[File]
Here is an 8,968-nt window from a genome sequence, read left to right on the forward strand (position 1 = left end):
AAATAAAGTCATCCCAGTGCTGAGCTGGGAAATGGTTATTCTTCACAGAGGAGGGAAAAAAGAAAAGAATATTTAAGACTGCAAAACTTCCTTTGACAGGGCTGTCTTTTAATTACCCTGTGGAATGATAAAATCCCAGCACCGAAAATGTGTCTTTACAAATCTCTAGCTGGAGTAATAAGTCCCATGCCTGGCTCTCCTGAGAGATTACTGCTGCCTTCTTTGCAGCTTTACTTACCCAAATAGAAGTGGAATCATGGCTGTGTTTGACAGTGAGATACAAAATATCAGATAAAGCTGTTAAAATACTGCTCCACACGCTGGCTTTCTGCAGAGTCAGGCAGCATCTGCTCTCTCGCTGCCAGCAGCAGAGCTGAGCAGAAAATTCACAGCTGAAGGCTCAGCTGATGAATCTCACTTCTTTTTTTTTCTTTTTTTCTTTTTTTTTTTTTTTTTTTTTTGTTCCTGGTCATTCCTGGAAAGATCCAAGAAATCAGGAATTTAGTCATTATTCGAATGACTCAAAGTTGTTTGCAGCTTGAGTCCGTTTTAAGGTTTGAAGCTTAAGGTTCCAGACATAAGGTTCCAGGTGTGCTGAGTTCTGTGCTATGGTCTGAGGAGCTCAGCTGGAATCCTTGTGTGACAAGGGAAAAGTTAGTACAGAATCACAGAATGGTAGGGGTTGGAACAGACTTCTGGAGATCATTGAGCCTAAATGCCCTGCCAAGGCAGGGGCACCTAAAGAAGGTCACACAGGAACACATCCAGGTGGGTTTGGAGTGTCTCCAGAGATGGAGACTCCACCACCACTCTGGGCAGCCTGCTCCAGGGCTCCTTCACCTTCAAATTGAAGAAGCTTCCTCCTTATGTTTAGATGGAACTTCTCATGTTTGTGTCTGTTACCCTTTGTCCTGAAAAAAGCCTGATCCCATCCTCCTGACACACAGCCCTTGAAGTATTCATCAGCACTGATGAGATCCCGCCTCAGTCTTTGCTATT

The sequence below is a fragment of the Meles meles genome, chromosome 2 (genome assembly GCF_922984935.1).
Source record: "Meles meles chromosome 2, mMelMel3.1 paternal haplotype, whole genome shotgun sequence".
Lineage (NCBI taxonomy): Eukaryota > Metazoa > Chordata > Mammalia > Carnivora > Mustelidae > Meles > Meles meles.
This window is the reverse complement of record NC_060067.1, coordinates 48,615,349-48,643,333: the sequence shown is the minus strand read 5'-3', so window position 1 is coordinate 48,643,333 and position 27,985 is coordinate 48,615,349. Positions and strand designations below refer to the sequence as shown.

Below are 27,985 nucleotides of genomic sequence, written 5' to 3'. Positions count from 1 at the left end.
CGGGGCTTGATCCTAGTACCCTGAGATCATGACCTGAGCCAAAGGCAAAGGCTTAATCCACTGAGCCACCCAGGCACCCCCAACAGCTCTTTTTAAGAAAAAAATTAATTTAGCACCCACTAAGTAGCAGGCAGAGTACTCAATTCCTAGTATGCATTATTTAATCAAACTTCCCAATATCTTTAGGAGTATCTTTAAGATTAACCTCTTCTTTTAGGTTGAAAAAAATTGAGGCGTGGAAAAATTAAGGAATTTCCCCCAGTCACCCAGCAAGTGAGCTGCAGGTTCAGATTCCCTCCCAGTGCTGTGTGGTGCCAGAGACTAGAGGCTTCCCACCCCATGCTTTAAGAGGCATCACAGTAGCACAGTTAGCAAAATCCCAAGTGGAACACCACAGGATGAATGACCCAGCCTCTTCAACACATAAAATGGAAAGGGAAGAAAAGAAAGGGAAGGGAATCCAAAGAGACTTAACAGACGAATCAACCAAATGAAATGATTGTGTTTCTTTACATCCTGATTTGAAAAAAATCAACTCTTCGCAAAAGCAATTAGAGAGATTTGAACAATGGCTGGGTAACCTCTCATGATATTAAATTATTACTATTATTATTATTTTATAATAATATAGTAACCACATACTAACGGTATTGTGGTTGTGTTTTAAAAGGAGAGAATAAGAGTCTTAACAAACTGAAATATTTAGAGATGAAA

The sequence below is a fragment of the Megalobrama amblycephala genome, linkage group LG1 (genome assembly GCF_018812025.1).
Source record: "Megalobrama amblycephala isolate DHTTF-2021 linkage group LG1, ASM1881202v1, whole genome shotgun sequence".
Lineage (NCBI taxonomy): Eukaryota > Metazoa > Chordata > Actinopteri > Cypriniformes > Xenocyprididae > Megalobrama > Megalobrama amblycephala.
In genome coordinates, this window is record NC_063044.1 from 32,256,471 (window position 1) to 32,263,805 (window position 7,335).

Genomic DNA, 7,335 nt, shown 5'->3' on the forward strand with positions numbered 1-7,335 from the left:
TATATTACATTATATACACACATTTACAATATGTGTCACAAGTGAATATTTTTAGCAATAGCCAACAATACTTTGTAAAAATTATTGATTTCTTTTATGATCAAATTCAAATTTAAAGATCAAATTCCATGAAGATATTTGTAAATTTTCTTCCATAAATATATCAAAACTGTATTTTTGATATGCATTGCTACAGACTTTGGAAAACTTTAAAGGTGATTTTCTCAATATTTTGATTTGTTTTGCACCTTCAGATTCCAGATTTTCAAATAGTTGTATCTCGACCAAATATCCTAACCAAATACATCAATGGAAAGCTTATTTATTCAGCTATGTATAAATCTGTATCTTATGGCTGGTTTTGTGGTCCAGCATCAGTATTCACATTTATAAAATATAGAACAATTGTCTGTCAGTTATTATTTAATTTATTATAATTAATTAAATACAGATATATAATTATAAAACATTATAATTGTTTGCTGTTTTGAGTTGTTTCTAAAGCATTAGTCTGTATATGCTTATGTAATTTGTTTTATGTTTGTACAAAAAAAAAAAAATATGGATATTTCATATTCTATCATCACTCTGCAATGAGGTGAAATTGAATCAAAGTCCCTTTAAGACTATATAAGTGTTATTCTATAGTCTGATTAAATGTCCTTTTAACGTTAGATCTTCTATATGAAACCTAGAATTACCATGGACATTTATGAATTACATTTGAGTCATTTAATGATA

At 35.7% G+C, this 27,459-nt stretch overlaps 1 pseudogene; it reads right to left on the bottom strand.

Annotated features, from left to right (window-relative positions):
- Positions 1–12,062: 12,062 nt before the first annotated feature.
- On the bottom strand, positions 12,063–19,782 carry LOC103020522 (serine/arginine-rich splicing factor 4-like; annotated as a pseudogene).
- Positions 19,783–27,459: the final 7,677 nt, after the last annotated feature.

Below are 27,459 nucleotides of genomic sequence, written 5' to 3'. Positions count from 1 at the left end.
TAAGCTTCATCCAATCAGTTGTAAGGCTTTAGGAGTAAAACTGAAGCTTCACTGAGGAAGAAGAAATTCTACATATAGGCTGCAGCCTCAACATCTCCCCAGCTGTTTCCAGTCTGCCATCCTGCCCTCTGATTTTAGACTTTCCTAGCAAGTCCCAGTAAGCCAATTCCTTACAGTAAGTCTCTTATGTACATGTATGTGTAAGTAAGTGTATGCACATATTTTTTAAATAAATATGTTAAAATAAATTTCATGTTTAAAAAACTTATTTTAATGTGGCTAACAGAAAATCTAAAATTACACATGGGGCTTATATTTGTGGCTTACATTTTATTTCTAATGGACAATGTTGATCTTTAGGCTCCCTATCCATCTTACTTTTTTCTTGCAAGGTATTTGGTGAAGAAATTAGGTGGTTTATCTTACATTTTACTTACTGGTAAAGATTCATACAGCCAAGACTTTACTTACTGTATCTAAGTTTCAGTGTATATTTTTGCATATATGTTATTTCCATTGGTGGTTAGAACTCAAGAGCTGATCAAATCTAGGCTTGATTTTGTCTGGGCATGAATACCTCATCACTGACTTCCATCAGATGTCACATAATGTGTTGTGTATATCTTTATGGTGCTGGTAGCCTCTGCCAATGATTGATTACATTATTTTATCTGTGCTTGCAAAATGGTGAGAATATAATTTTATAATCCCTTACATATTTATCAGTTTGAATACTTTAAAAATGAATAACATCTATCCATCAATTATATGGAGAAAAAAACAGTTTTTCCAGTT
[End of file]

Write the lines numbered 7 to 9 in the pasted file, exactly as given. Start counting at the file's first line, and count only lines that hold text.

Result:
Below are 27,985 nucleotides of genomic sequence, written 5' to 3'. Positions count from 1 at the left end.
CGGGGCTTGATCCTAGTACCCTGAGATCATGACCTGAGCCAAAGGCAAAGGCTTAATCCACTGAGCCACCCAGGCACCCCCAACAGCTCTTTTTAAGAAAAAAATTAATTTAGCACCCACTAAGTAGCAGGCAGAGTACTCAATTCCTAGTATGCATTATTTAATCAAACTTCCCAATATCTTTAGGAGTATCTTTAAGATTAACCTCTTCTTTTAGGTTGAAAAAAATTGAGGCGTGGAAAAATTAAGGAATTTCCCCCAGTCACCCAGCAAGTGAGCTGCAGGTTCAGATTCCCTCCCAGTGCTGTGTGGTGCCAGAGACTAGAGGCTTCCCACCCCATGCTTTAAGAGGCATCACAGTAGCACAGTTAGCAAAATCCCAAGTGGAACACCACAGGATGAATGACCCAGCCTCTTCAACACATAAAATGGAAAGGGAAGAAAAGAAAGGGAAGGGAATCCAAAGAGACTTAACAGACGAATCAACCAAATGAAATGATTGTGTTTCTTTACATCCTGATTTGAAAAAAATCAACTCTTCGCAAAAGCAATTAGAGAGATTTGAACAATGGCTGGGTAACCTCTCATGATATTAAATTATTACTATTATTATTATTTTATAATAATATAGTAACCACATACTAACGGTATTGTGGTTGTGTTTTAAAAGGAGAGAATAAGAGTCTTAACAAACTGAAATATTTAGAGATGAAA

The sequence below is a fragment of the Megalobrama amblycephala genome, linkage group LG1 (genome assembly GCF_018812025.1).